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Pets bring ‘life and enjoyment’ to nursing homes

Published: Saturday, June 22, 2013 5:30 a.m. CDT
(Dana Herra – dherra@shawmedia.com)
Richard Zekoff, a resident at the DeKalb County Nursing & Rehab Center, pets Buddy, a 10-year-old golden retriever who visits local nursing homes through TAILS Humane Society's Pawsitive TAILS program.
(Dana Herra – dherra@shawmedia.)
Cleo Macart, a resident of the DeKalb County Nursing & Rehab Center, pets Abbie, a Border collie owned by Connie Seraphine. Abbie is one of eight dogs that visit local nursing homes through TAILS Humane Society's Pawsitive TAILS program.

DeKALB – Carol Smith insists her golden retriever, Buddy, rarely barks when he’s at home. But when he enters the DeKalb County Nursing & Rehab Center, his voice echoes down the long halls.

“It’s like he announces he’s here, and people come to their doors and wait for him,” said Kathy Vickers, the nursing home’s community life director. “People who don’t come out of their rooms much will hear him and come out into the hall.”

Buddy is one of 10 animals that visits the home through the Pawsitive TAILS program. There are seven other dogs, one cat and a duck who also visit the county home, as well as the Oak Crest and Grand Victorian retirement centers, program coordinator Lisa Smith said.

“Something about dogs just makes the world seem good,” rehab center resident Cleo Macart said as she caressed the ears of Betty, a small black English Labrador retriever.

Macart recalled one day she wasn’t feeling well, but she felt better after some dogs paid a visit.

“Something about them gets to you,” she said. “They’re more human than you are.”

Research has shown that visiting with animals has positive physiological effects for humans, such as reducing blood pressure and stress hormones, Vickers said. She can see the psychological benefits the animals have as well.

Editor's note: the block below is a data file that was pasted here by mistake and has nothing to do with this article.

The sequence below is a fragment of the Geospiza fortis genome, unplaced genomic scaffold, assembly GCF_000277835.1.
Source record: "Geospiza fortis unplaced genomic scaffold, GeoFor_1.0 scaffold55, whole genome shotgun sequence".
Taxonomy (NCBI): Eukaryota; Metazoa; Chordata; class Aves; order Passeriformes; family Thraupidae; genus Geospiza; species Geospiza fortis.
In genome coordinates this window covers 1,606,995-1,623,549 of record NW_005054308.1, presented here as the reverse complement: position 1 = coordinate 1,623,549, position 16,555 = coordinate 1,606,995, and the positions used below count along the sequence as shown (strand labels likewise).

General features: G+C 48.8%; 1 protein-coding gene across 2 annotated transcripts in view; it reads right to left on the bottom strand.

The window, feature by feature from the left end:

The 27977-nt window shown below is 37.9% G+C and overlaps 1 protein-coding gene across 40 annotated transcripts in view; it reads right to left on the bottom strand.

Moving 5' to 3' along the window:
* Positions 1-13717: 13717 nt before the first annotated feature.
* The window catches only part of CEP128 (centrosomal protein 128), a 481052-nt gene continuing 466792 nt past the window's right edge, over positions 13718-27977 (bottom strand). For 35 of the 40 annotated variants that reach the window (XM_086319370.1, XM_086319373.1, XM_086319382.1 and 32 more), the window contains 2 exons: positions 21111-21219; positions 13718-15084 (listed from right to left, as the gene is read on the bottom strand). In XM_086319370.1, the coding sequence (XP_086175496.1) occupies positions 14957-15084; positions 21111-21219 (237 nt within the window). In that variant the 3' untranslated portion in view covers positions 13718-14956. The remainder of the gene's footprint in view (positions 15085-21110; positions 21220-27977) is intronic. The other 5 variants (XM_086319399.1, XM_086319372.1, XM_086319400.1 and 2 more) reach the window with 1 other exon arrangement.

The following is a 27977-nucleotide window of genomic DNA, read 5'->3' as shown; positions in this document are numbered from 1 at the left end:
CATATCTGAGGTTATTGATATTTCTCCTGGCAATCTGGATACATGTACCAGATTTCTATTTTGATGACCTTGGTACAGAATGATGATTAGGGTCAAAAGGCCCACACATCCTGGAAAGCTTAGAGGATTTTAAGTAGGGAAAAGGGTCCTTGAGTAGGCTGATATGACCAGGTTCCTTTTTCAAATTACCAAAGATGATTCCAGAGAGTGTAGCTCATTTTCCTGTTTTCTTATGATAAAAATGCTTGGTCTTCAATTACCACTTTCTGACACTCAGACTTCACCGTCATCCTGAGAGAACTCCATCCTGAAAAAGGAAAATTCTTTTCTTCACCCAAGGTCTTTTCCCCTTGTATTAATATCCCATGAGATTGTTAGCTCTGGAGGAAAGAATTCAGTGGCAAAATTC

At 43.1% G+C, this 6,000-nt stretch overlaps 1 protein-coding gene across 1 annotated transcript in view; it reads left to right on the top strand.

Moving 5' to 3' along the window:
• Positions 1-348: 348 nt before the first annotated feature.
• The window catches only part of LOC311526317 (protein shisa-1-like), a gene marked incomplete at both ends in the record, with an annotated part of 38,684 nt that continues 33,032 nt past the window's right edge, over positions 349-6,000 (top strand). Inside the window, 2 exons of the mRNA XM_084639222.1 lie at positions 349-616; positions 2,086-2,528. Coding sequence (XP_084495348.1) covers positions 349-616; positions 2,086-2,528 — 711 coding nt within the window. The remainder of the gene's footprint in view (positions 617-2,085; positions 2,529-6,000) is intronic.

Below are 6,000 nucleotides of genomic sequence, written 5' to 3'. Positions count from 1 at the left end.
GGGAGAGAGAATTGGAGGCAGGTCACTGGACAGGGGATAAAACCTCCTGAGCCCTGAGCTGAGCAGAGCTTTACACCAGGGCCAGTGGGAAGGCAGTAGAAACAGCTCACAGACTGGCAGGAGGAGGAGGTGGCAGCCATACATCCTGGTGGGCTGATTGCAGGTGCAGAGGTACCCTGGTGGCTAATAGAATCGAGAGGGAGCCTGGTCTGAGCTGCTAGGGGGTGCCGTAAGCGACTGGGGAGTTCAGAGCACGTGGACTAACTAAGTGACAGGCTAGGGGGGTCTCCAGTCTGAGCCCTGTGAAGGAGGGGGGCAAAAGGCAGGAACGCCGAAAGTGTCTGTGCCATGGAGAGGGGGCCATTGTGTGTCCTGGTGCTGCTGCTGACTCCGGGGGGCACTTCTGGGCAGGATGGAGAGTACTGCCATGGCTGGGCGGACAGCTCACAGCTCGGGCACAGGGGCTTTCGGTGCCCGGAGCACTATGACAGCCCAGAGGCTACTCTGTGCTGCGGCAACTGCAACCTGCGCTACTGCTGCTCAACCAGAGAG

“They have really brought life and enjoyment to our home,” she said. “People are smiling, they’re anticipating what’s going to happen. ...The dogs can be very playful, but they know when to be calm. We’ve had them visit residents who have been very ill, sometimes at the end of life, and the dogs seem to sense that. They enter the room very calmly, they nuzzle the families, they nuzzle the person in the bed. It’s the most amazing thing. ... It’s brought tears to my eyes more than once.”

Resident Bill Lavender cuddled Ryan, a sheltie, last week, calling the dog “baby.” He has always loved animals.

“I love my little dogs. I don’t care whose they are,” he said.

Smith hopes to expand the grant-funded Pawsitive TAILS program to schools. The program has stringent requirements for both animals and handlers; the last time Smith put out a call for volunteers, she said she got calls from 30 people, but only five made it to the point of having their animals evaluated.

Pawsitive TAILS

Dogs must have completed basic obedience training and pass a temperament test before being accepted as volunteers in the Pawsitive TAILS program. More volunteer pets and handlers are being sought. For information, contact Lisa Smith at smith@tailshumanesociety.org.

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